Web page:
Here is a reprinted article from the Columbus, Georgia's Ledger-Enquirer. If you suffer from Lymphadema it probably isn't telling you anything new, but I was happy to see an article out there educating the general public and maybe helping someone who doesn't know what's wrong with them.
Lymphedema sufferers must cope for a lifetime
BY BORDEN BLACKSpecial to the Ledger-Enquirer
Lymphedema is one of those little-known conditions that doesn't spark telethons or poster children. It is life-altering, however, and can dictate lifestyle. I should know. I've had lymphedema since the lymph nodes in my legs were removed following cancer surgery.
The lymph system has been described as the sewage system of the body. Waste products, bacteria, dead cells and large protein molecules are transported in lymph from tissue to the nodes where they are broken down and eliminated. When the system is broken, abnormal accumulation of protein-rich fluid can accumulate, usually in an arm or leg. This results in swelling in the limb and thickening of the skin known as lymphedema. The condition can be painful and disfiguring and can result in infections, depression and decreased mobility.
While primary lymphedema occurs at birth, secondary lymphedema is the result of damage to the lymphatic system. It is the most common form of lymphedema, and frequently occurs in cancer patients. Dr. Kathleen Francis, Medical Director of the Barnabas Lymphedema Treatment Center in Livingston, N.J., points out that if the lymph nodes in the armpit area are removed or radiated as a result of breast cancer treatment, it can lead to lymphedema.
She was among the doctors, therapists and patients who gathered in Atlanta recently for a conference sponsored by the Lighthouse Lymphedema Network. The nonprofit support organization was formed by Joan White, who developed the condition as the result of appendicitis. The idea for the organization grew from a discussion around her kitchen table in 1994. She points out that quality of life is a huge issue for those with the condition, many of whom have survived cancer only to find that they must continue to spend a great deal of time and energy dealing with the resulting lymphedema. The need for support, advice and awareness led to formation of the network.
Dr. Paula Steward, Medical Director of Lakeshore HealthSouth Rehabilitation Hospital in Birmingham, Ala., explained the problem faced by those suffering from lymphedema by quoting Dr. Robert Lerner: "In the past physicians played down the importance of lymphedema and pointed out that it is rare, that there is no effective treatment and that the patient must learn to live with it... . They have failed to instruct patients on how to avoid lymphedema... and continue to grossly understate the incidence of this serious and lifelong illness." She points out that correct diagnosis is essential in providing effective treatment.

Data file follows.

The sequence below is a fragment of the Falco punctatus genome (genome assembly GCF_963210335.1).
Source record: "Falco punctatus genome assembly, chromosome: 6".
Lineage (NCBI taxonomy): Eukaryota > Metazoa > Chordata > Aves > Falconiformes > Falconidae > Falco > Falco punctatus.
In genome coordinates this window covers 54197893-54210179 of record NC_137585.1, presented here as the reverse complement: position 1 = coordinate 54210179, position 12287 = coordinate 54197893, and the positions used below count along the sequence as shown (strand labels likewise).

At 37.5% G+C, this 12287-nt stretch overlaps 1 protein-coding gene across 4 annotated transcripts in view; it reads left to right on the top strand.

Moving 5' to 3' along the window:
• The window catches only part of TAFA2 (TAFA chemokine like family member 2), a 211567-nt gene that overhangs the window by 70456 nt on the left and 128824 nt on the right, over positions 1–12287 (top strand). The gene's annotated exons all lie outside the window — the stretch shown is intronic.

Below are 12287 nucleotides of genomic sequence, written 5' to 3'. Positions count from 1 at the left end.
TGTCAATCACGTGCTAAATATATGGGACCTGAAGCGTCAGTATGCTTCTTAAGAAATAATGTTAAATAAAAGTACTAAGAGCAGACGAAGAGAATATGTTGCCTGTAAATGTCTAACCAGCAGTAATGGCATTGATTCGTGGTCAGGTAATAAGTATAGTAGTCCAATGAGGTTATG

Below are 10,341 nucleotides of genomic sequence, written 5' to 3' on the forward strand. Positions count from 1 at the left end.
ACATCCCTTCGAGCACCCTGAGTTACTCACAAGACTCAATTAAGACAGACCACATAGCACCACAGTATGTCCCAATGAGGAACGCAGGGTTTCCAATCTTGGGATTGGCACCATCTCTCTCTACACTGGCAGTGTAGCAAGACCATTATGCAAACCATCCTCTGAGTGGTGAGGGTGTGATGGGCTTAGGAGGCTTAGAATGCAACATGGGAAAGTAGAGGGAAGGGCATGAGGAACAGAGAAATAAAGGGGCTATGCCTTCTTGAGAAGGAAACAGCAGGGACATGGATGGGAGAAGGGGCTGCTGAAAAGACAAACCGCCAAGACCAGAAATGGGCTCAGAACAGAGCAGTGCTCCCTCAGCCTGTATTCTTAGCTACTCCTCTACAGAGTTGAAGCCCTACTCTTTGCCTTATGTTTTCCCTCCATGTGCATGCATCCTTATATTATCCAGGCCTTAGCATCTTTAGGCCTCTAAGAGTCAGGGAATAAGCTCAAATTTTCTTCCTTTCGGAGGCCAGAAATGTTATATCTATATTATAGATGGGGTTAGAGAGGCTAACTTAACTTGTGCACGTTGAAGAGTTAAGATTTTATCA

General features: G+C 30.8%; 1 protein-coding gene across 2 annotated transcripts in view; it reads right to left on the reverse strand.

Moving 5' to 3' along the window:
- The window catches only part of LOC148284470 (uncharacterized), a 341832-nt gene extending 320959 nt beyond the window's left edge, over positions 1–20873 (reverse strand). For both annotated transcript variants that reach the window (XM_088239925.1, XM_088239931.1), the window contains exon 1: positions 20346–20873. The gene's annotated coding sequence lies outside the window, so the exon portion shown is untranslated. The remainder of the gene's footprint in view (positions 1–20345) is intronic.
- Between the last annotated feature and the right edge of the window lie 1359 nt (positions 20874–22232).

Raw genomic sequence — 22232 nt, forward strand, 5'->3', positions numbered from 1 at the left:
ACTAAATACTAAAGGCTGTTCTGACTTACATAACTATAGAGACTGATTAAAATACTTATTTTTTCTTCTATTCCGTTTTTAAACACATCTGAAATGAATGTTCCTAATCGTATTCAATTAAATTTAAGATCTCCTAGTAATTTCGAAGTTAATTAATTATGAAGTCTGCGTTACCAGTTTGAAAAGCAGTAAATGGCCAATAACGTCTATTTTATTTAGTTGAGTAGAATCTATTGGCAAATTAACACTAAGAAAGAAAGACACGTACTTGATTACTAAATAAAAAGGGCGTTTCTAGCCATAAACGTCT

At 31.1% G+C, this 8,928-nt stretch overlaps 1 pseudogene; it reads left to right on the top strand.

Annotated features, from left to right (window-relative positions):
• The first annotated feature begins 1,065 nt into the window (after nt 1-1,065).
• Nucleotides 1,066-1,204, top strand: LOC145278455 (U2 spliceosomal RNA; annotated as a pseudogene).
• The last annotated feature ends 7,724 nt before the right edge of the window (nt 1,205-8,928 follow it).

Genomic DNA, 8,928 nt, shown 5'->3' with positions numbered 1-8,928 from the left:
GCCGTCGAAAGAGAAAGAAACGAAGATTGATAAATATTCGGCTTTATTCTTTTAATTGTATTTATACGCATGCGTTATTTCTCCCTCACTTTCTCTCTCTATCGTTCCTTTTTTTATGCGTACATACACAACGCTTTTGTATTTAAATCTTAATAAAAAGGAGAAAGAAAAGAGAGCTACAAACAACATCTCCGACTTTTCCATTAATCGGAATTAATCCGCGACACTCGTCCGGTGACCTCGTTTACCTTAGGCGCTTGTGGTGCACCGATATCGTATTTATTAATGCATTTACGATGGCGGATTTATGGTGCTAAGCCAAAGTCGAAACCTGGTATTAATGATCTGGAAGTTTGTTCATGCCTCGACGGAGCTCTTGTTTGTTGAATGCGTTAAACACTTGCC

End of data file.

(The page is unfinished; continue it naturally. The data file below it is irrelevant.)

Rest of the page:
Several other conditions, including inflammatory arthritis and post-phlebitic syndrome, have similar symptoms so accurate tests are needed for proper diagnosis. Currently, ultrasound, magnetic resonance imaging and computed tomography (CT) are used, but a diagnostic tool being employed in Europe is seen as the best option. Dr. Waldemar Olszewski, a world renowned expert in lymphedema, came from the Polish Academy of Science Hospital in Warsaw to discuss with conference attendees isotopic lymphoscintigraphy. The procedure has yet to be approved for use in America, but according to Olszewski: "It is necessary for the establishment of rational therapy."
Once correctly diagnosed, the lymphedema patient faces a lifetime of treatment because there is no cure. Swelling can be managed through a specialized massage technique known as manual lymphatic drainage, by using compression garments and bandages daily, by engaging in regular exercise and maintaining meticulous skin and nail care.
White points out that in many cases physicians are not acquainted with treatment for the condition and patients get most of their information from massage therapists. In fact she says often patients with swelling are diagnosed by therapists. Another difficulty according to White is the failure of insurance companies to pay for therapy or compression garments.
Although there is no cure, Dr. David Feingold told those attending the Lighthouse conference that genetics may be the answer. "How do you generate new lymphatics?" That is the question being examined by the genetic researcher. Three genes have been identified, and experiments are under way.
Until an answer is found, awareness and education are the focus of the Lighthouse Lymphedema Network. A bill has been introduced by Georgia state Rep. Debbie Buckner. The house bill provides for a pilot program to test and evaluate a system of coverage for costs associated with the prevention and treatment of lymphedema and to provide for data collection.
The Atlanta organization has also set aside Oct. 22 as Lymphedema Awareness Day in Georgia.
Although awareness is growing, White points out that it is still "an image thing" and many of those with the condition are reluctant to go public and as a result there is still a lack of emphasis.